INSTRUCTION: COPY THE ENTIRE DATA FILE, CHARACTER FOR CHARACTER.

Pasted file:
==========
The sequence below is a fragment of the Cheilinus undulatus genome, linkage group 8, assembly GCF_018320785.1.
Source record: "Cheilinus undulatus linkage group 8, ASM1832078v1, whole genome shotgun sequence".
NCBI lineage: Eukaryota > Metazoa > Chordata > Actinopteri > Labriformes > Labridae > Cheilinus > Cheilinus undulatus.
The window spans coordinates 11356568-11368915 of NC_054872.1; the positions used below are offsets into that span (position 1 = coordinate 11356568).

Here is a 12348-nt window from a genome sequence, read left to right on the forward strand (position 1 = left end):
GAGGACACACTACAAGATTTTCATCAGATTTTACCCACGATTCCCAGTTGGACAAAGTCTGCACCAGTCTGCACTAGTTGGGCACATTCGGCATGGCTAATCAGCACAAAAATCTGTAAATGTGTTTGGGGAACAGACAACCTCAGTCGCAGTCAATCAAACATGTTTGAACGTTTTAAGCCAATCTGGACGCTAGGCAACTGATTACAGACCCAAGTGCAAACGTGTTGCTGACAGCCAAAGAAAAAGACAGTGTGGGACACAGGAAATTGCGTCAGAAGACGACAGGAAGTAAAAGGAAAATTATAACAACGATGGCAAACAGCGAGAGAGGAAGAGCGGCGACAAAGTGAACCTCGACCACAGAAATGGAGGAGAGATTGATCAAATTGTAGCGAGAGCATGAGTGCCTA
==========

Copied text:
The sequence below is a fragment of the Cheilinus undulatus genome, linkage group 8, assembly GCF_018320785.1.
Source record: "Cheilinus undulatus linkage group 8, ASM1832078v1, whole genome shotgun sequence".
NCBI lineage: Eukaryota > Metazoa > Chordata > Actinopteri > Labriformes > Labridae > Cheilinus > Cheilinus undulatus.
The window spans coordinates 11356568-11368915 of NC_054872.1; the positions used below are offsets into that span (position 1 = coordinate 11356568).

Here is a 12348-nt window from a genome sequence, read left to right on the forward strand (position 1 = left end):
GAGGACACACTACAAGATTTTCATCAGATTTTACCCACGATTCCCAGTTGGACAAAGTCTGCACCAGTCTGCACTAGTTGGGCACATTCGGCATGGCTAATCAGCACAAAAATCTGTAAATGTGTTTGGGGAACAGACAACCTCAGTCGCAGTCAATCAAACATGTTTGAACGTTTTAAGCCAATCTGGACGCTAGGCAACTGATTACAGACCCAAGTGCAAACGTGTTGCTGACAGCCAAAGAAAAAGACAGTGTGGGACACAGGAAATTGCGTCAGAAGACGACAGGAAGTAAAAGGAAAATTATAACAACGATGGCAAACAGCGAGAGAGGAAGAGCGGCGACAAAGTGAACCTCGACCACAGAAATGGAGGAGAGATTGATCAAATTGTAGCGAGAGCATGAGTGCCTA